The US Coast Guard has made a grim discovery within the salvaged Titan wreckage from the Atlantic Ocean.
Marine safety experts now suspect that they have come across what could be the remains of individuals who were aboard the submersible.
This unsettling find was confirmed after the submersible was brought up from the ocean depths last week.
"Additional presumed human remains were carefully recovered from within Titan's debris and transported for analysis by US medical professionals," they shared in a statement.
Several pieces of debris, including the fully intact titanium end cap of the 22-foot vessel, were brought up from the seabed about 1,600 feet (488 meters) away from the Titanic, according to reports from the New York Post.
This salvage operation follows a prior recovery mission, and it's likely to be the final one. Officials will continue to examine evidence and conduct interviews with witnesses in preparation for a public inquiry into the incident.
The initial salvage mission took place in June and yielded photos and videos from the submersible. An expert, Jasper Graham-Jones, an associate professor in Mechanical & Marine Engineering at Plymouth University, analyzed this visual material before it was sent for further investigation.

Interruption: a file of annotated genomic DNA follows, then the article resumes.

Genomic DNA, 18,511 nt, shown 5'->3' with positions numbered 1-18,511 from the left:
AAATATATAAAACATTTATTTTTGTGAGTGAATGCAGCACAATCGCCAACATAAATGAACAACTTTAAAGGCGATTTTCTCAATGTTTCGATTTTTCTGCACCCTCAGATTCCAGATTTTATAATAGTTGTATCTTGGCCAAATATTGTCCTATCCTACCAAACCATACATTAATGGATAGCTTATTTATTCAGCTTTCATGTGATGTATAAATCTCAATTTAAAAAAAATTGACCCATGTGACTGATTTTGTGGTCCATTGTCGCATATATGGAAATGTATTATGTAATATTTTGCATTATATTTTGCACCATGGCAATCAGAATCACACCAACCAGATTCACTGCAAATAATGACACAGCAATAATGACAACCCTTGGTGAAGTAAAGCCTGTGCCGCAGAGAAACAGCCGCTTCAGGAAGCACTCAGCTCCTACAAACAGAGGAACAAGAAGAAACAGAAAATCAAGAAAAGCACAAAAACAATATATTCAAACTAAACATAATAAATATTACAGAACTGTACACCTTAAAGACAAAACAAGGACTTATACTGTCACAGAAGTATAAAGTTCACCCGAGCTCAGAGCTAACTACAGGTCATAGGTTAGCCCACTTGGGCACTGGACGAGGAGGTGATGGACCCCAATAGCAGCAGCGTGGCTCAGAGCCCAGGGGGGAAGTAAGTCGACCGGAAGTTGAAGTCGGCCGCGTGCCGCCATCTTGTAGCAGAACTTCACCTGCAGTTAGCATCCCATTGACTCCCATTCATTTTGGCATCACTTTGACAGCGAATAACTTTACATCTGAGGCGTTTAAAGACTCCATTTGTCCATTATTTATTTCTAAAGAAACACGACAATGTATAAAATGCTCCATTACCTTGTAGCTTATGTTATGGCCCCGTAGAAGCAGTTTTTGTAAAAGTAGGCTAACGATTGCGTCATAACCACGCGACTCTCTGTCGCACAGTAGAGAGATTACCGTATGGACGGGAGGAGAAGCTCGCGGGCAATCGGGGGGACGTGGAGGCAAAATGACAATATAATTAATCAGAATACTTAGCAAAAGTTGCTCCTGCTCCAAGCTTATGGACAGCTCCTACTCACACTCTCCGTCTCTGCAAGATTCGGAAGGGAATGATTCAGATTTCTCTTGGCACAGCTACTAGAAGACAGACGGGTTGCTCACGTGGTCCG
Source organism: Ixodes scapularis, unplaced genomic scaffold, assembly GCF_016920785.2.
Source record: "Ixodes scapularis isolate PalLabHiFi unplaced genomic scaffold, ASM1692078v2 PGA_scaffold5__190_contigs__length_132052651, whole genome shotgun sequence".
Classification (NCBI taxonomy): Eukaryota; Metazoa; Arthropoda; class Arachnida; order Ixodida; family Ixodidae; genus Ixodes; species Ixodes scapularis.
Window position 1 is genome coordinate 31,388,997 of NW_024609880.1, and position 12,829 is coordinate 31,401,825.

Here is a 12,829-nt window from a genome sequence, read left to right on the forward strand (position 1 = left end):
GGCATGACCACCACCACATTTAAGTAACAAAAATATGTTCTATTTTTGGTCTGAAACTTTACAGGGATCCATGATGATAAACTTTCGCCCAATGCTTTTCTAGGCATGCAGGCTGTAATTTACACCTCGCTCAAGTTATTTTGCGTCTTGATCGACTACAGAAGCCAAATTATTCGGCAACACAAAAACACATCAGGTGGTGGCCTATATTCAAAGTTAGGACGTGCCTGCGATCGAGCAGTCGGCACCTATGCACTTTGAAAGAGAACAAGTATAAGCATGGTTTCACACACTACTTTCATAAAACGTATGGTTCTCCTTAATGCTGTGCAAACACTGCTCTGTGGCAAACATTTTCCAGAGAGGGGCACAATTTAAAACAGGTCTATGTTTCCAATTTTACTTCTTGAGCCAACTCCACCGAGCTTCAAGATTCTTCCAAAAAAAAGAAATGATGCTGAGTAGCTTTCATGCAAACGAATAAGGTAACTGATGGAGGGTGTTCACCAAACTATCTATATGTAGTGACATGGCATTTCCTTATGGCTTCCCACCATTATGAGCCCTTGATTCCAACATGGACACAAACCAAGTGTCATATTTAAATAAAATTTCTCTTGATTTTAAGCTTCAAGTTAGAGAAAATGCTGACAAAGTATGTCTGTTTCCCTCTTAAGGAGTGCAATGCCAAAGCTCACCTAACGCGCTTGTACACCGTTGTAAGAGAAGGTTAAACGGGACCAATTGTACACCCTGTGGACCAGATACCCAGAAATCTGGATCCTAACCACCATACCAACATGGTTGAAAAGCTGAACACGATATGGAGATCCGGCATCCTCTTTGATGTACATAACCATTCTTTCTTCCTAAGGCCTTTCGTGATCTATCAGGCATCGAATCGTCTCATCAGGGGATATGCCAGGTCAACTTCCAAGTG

According to Graham-Jones, the footage supports the theory that the vessel's carbon-fiber hull played a role in its catastrophic implosion.
Graham-Jones, speaking to Business Insider, emphasized the challenge of pinpointing the exact cause of the sub's implosion, describing it as "impossible." However, he suggested that the most likely scenario involved the sub succumbing to the extreme pressure of the ocean's depths.
On the other hand, an alternative theory proposes that the sub's small front viewport may have been the initial point of failure.
In 2018, David Lochridge, the former director of marine operations at OceanGate, alleged in court filings that the company had installed a front viewport capable of withstanding depths of only 4,200 feet (1,300 meters). This was significantly shallower than the intended maximum depth of 13,000 feet (4,000 meters).
Although the exact circumstances surrounding the change between 2018 and the 2023 mission remain unclear, it appears that the front viewport was compromised from the outset.
Furthermore, reports indicate that the sub had a success rate of only 14 percent. A company passenger waiver revealed that out of 90 dives, the sub reached the depth of the wreckage site on only 13 occasions.
OceanGate has since gone out of business, and its CEO, Stockton Rush, tragically lost his life in the implosion of the Titan submersible.